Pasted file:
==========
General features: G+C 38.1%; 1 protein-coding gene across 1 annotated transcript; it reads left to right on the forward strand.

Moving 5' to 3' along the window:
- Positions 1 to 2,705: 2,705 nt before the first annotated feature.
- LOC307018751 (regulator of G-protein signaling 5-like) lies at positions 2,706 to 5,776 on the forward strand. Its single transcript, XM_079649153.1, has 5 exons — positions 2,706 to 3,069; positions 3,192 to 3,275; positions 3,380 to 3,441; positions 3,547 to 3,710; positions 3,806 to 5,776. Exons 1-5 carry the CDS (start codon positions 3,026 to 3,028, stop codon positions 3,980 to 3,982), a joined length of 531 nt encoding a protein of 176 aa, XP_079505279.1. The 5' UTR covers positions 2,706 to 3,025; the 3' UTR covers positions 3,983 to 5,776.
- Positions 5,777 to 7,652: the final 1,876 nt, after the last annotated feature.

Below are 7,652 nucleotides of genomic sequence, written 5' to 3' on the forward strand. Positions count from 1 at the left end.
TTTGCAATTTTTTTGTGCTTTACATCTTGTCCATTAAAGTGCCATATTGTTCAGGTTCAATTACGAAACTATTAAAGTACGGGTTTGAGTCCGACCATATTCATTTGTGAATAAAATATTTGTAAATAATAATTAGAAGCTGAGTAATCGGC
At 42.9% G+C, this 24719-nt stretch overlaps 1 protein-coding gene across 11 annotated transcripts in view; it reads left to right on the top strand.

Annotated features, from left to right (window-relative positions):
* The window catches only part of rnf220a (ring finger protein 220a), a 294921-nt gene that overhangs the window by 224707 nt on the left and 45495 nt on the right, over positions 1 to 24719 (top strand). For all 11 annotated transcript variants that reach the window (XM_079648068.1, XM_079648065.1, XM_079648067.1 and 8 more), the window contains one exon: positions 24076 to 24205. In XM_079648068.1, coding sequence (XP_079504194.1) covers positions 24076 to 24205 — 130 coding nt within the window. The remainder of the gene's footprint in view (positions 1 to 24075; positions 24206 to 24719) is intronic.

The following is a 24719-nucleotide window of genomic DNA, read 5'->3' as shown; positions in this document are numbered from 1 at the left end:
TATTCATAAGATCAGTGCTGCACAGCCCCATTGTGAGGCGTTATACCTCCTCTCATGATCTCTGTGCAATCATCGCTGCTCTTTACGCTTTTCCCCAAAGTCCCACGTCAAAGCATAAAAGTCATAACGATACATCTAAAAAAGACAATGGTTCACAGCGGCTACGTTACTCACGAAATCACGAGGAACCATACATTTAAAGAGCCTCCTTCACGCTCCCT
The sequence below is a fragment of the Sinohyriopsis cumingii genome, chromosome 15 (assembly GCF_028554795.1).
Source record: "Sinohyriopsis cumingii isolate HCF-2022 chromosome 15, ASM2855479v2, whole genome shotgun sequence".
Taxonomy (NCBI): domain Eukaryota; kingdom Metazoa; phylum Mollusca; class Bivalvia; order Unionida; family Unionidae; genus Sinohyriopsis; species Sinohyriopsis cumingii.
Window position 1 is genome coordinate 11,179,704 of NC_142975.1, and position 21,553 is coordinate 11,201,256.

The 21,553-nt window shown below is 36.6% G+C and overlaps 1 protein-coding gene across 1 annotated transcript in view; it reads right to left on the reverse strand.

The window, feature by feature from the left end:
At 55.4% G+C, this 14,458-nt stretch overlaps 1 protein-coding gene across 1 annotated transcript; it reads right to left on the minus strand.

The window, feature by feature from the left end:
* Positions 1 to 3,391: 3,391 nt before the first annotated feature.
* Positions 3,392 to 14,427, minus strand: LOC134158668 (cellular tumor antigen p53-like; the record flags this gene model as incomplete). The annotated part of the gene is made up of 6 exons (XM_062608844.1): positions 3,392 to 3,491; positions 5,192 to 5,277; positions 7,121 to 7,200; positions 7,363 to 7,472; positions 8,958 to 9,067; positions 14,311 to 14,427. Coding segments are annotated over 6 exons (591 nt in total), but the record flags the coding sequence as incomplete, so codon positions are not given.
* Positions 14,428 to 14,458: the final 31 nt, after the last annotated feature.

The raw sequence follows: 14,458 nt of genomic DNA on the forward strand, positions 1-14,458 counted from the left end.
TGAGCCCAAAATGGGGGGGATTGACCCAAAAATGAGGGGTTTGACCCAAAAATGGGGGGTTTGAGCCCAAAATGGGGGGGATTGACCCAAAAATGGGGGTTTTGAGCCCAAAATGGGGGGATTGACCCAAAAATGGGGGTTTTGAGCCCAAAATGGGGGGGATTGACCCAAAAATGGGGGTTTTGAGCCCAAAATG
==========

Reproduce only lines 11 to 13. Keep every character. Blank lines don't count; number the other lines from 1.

The following is a 24719-nucleotide window of genomic DNA, read 5'->3' as shown; positions in this document are numbered from 1 at the left end:
TATTCATAAGATCAGTGCTGCACAGCCCCATTGTGAGGCGTTATACCTCCTCTCATGATCTCTGTGCAATCATCGCTGCTCTTTACGCTTTTCCCCAAAGTCCCACGTCAAAGCATAAAAGTCATAACGATACATCTAAAAAAGACAATGGTTCACAGCGGCTACGTTACTCACGAAATCACGAGGAACCATACATTTAAAGAGCCTCCTTCACGCTCCCT
The sequence below is a fragment of the Sinohyriopsis cumingii genome, chromosome 15 (assembly GCF_028554795.1).